Required Listening: Bad Touch by The Bloodhound Gang.


Twenty years ago I thought the future me would be much further ahead. I’m not saying things have turned out better or worse– just different. Let me put it this way: If the eight-year-old me knew that the twenty-eight-year-old me would spend his Saturday nights learning how to play Apologize by One Republic on the keyboard while toilet training his cat (named Mama) – he may have done things a little differently.

I didn’t know the first thing about being an adult when I was in high school (I still don’t really), and I definitely didn’t have life goals that were aligned with my talents, skills or abilities. This all became startlingly clear during a career counseling appointment with my Scottish high school guidance councilor, Mrs. Cosgrove.

It’s not really important that she was Scottish, but it is worth noting that one of my favourite extra-curricular activities was tricking her into saying “roll up the rim to win.” With that accent it just sounded so ugly coming out of her mouth. And also it was something fun to do in the Nineties.

“Where do you see yourself in ten years?” She asked, expecting me to take a few minutes to think up an answer. Truth was I didn’t need a few minutes, I had everything completely planned out.

“In ten years, I am either going to be a veterinarian, a lawyer, a doctor or a combination of the three.” Quickly referring to my transcripts, Mrs. Cosgrove appeared both surprised and confused. You see, despite the fact that I had recently dropped all science and math-related classes from my course calendar I was still very confident that my career aspirations were well within reach. This was mostly because, earlier that year I had successfully turned a case of mistaken identity into a perfect crime of opportunity. I say crime, because even then I knew that what I had done was probably illegal somewhere.

I’ll rewind a bit. I attended a very catholic high school and we were expected to commit ten hours a year to making a difference within the community. Most students volunteered at soup kitchens, hospitals or retirement homes. I, mostly missing the point of the assignment volunteered to clean animal kennels at a local veterinary clinic.

Truth is, my motives were not completely selfless. The real reason I had set my sights on our community animal clinic was because I had convinced myself it was the quickest way to become a veterinarian. My
ill-fated strategy was to get my foot in the door as a kennel cleaner then work my way to the top. In my mind (and with a little hard work) I would be a doctor in a matter of months– no need to take a biology course or anything. I was the Elle Woods of Veterinary Sciences. “What, like it’s hard?”

One day while hosing down one of the kennels, I was approached by one of the clinics best veterinarians. Turns out she had heard a lot about me. Seems I had a reputation for doing “good work.” As a reward for all of this good work-– all six hours of it, she was extending an invitation to assist with her first surgery of the day.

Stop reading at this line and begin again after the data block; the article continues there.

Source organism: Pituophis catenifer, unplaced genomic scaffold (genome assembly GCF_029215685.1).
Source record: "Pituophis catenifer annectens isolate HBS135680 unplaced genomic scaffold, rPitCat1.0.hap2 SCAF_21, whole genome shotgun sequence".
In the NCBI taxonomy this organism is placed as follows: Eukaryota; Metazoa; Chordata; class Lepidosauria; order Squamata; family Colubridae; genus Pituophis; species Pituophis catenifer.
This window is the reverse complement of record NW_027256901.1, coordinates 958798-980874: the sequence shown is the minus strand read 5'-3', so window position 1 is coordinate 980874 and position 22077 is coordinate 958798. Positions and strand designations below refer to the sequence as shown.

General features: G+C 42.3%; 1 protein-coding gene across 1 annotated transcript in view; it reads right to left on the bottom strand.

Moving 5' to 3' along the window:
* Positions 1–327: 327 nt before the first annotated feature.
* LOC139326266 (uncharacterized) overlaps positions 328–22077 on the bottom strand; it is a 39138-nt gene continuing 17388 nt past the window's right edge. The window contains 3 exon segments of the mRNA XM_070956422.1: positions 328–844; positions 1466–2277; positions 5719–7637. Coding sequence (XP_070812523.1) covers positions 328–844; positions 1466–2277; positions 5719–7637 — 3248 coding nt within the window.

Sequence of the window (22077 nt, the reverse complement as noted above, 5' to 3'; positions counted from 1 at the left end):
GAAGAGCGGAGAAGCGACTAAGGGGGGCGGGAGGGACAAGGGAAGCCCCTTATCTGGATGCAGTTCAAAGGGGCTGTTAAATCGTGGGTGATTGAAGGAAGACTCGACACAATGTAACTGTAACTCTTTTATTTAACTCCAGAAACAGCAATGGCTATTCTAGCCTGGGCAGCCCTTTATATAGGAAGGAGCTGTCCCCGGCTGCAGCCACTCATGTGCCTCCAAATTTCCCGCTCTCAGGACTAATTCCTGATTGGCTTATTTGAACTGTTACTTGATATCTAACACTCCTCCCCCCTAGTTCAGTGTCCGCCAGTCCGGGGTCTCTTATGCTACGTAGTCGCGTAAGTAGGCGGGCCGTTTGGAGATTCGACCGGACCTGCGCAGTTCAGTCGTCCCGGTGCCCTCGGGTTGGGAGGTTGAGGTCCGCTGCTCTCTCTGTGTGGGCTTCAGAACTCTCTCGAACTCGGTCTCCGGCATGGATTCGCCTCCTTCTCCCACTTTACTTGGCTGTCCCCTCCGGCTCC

I’m not going to lie. As soon as I heard “good work” I knew she had mistaken me with the other co-op student. The university co-op student. You know, the one with the Masters degree. Yeah, him. Pfft!

But I’m no dummy, and I definitely knew a good opportunity when it was handed to me on a silver platter. If I was serious about this whole becoming a veterinarian thing–- there was no time like the present to
prove myself.

I walked over to the neighbouring kennel and looked a bewildered German Shepherd named Dusty straight in the eyes.

“Dusty, you have nothing to worry about buddy. You are in very capable hands.This is just a routine…”

I glanced down at the clipboard attached to his cage.

“…testicular extraction!? Well, that’s gross!”

I learned a lot that day. For example, did you know that when you neuter a dog you are actually removing his testicles? Oh you did? Well I certainly didn’t. I was a ball of nerves (pun intended) the whole time, but the surgery was ultimately a huge (pun intended) success. Three hours later I had completed all ten hours of my community service, not to mention my first testicular extraction. I said my goodbyes and walked out the front door feeling optimistic for the future. I also walked out of there with a fresh pair of canine testicles, which I had tucked away safely in my back pocket as a souvenir. Just kidding– we definitely burned those.

As it turns out, performing a near flawless neutering hardly qualifies you to become a veterinarian– or a lawyer for that matter. Back in the guidance office, Mrs. Cosgrove took a good hard look at my transcripts, then at me, then at my transcripts one more time. With a determined look in her eyes she made her way down a laundry list of possible careers. Looking perplexed she neared the bottom of the list without having checked a single box. With some slight hesitation, I watched her reluctantly draw a circle on the form.

“Well Dan, I don’t know what to tell you. The way I see it, you only have one option.”

I often wish I had been there to witness the reaction on that veterinarian’s face when she met the real co-op student later that afternoon. If I’m being honest, I think it may have looked very similar to the reaction I had, once I realized my poor academic decisions had left me with a rather limited portfolio of career opportunities.

In a tone that suggested she could not believe what she was about to say, a highly-educated high school guidance councilor made her professional recommendation known…

“Have you ever given any consideration to a career in theatre?”